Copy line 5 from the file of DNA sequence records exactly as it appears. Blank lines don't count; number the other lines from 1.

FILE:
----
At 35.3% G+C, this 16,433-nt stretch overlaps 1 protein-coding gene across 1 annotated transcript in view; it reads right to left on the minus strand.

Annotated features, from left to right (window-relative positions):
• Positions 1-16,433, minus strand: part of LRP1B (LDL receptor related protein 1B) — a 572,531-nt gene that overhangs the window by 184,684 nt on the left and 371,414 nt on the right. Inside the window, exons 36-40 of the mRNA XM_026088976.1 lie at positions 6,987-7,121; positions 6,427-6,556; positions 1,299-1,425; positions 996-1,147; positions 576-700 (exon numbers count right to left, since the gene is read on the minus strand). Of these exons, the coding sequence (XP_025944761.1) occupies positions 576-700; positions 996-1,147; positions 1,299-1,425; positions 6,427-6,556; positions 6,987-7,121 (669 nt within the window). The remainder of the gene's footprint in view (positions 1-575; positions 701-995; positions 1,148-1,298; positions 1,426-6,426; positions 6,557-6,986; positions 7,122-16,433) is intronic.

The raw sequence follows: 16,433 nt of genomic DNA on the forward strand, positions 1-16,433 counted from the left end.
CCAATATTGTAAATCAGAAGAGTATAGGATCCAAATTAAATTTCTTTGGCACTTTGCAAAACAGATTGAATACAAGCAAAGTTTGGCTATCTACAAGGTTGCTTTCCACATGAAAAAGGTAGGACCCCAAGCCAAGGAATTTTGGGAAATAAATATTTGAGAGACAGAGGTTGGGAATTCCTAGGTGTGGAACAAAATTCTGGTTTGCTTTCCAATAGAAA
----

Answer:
CCAATATTGTAAATCAGAAGAGTATAGGATCCAAATTAAATTTCTTTGGCACTTTGCAAAACAGATTGAATACAAGCAAAGTTTGGCTATCTACAAGGTTGCTTTCCACATGAAAAAGGTAGGACCCCAAGCCAAGGAATTTTGGGAAATAAATATTTGAGAGACAGAGGTTGGGAATTCCTAGGTGTGGAACAAAATTCTGGTTTGCTTTCCAATAGAAA